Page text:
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Travel, Teach, Live in China

Historical Chinese Monuments
By:James Nalley

China is not only one of the largest countries in the world, but it is also one of the oldest, with a documented history that dates to approximately 2000 B.C. Spanning an area that crosses four different time zones, it offers some of the most well-known historic monuments in the world, including the Great Wall of China. In addition to this former defensive structure, other monuments range from an emperor's spiritual devotion to a remembrance of the Chinese philosopher Confucius.

The Great Wall of China
The Great Wall of China (greatwall-of-china.com) is one of the largest man-made structures in the world. Originally built for defensive purposes beginning in 221 B.C. during the Chin Dynasty, it expanded sporadically to cover more than 5,500 miles across a wide array of terrain by the time construction ended in the 1500s. Its walls are an average of 25 feet in height, 20 feet in width, and 40-foot watch-towers are built every 200 yards. Today, many portions of the wall are unrecognizable due to erosion and human activity, but the most well-known portion is located within a three-hour drive from the city of Beijing.

Temple of Heaven
The Temple of Heaven (travelchinaguide.com) is a complex of historic buildings located in central Beijing. Built in 1420 during the Ming Dynasty as a sacrifice to heaven for good fortune on earth, it consists of three main groups enclosed within a long wall that covers an area of approximately one square mile. The Temple's main attractions include the Hall of Prayer for Good Harvest (the temple's centerpiece), the white-marble Circular Mound Altar, with its 12 inner posts that represent the months of the year, and the Imperial Vault of Heaven, which is surrounded by the 633-foot Echo Wall. This wall is known for its special resonance where whispers can be heard over far distances. The temple is open daily to the public throughout the year.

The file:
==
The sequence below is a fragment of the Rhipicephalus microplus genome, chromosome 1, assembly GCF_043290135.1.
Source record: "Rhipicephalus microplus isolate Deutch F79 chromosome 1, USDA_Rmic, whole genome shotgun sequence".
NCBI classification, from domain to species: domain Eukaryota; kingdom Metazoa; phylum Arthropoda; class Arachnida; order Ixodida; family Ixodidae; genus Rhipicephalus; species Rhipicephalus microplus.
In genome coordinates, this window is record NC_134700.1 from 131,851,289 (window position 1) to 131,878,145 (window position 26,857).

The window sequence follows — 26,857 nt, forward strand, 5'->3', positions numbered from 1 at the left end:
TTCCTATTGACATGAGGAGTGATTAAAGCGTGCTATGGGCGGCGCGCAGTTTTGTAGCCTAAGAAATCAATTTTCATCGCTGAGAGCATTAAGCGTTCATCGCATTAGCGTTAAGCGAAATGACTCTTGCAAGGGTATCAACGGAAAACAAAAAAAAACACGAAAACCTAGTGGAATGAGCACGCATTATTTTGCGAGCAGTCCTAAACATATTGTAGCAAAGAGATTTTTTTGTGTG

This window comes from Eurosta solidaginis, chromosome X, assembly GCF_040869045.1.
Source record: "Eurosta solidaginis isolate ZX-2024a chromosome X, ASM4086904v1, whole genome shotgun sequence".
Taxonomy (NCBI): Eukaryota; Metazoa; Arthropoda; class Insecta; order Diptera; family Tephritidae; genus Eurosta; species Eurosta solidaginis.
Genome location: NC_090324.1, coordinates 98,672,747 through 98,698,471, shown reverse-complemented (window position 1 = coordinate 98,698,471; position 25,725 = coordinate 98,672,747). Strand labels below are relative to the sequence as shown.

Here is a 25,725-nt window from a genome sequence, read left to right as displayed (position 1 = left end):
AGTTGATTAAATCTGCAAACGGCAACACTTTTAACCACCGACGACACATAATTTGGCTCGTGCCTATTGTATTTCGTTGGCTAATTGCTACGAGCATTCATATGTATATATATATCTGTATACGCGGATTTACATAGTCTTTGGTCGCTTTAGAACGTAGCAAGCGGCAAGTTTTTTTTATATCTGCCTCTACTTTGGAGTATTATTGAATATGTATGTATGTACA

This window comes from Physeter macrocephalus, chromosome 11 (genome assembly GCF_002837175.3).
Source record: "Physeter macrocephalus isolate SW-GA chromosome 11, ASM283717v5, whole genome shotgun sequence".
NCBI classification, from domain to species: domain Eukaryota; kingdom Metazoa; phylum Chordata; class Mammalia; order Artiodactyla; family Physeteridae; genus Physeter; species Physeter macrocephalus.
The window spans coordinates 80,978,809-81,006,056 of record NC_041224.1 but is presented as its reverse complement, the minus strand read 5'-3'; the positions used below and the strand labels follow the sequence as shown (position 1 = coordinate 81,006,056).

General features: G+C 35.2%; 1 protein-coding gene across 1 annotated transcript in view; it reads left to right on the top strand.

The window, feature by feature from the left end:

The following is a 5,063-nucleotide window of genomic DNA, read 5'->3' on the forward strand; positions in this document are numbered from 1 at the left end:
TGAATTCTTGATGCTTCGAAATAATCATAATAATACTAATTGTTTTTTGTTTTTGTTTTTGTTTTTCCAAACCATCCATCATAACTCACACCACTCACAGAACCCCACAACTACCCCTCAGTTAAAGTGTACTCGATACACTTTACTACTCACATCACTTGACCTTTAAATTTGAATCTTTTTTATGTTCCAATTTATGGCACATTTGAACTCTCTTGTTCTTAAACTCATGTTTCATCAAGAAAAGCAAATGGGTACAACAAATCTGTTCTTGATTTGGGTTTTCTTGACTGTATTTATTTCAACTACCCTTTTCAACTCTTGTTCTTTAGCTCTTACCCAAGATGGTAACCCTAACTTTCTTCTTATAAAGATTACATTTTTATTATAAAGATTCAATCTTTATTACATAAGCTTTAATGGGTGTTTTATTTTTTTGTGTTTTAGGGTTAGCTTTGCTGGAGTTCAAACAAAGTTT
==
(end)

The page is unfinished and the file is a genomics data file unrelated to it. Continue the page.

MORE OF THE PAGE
Mogao Grottoes
The Mogao Grottoes, also known as the Caves of the Thousand Buddhas, (travelchinaguide.com) are one of the three most well-known grottoes in China. Located in the Gansu Province near the city of Dunhuang, the 750 caves contain some of the best-preserved early Buddhist artwork, which dates to 366 A.D. They include 2,100 statues that range in size from .79 inches to 113 feet in height as well as brightly colored murals that cover an area of 15.5 miles. The site is open daily to the public with operating hours that vary seasonally.

Temple of Confucius
The Temple of Confucius (china-tour.cn) is a historic temple devoted to the memory of the famous Chinese philosopher. Located in the center of Qufu City in the Shandong Province, it was built in 478 B.C. one year after the death of Confucius. The site covers an area of approximately 54 acres and includes 466 halls and named pavilions with the Dacheng Palace as its main structure. The rest of the complex consists of large bell towers, decorative dragon-carved columns, and the Lu Wall, which is a hollow wall once used by descendants of Confucius to hide his books of teachings from the emperor's army.

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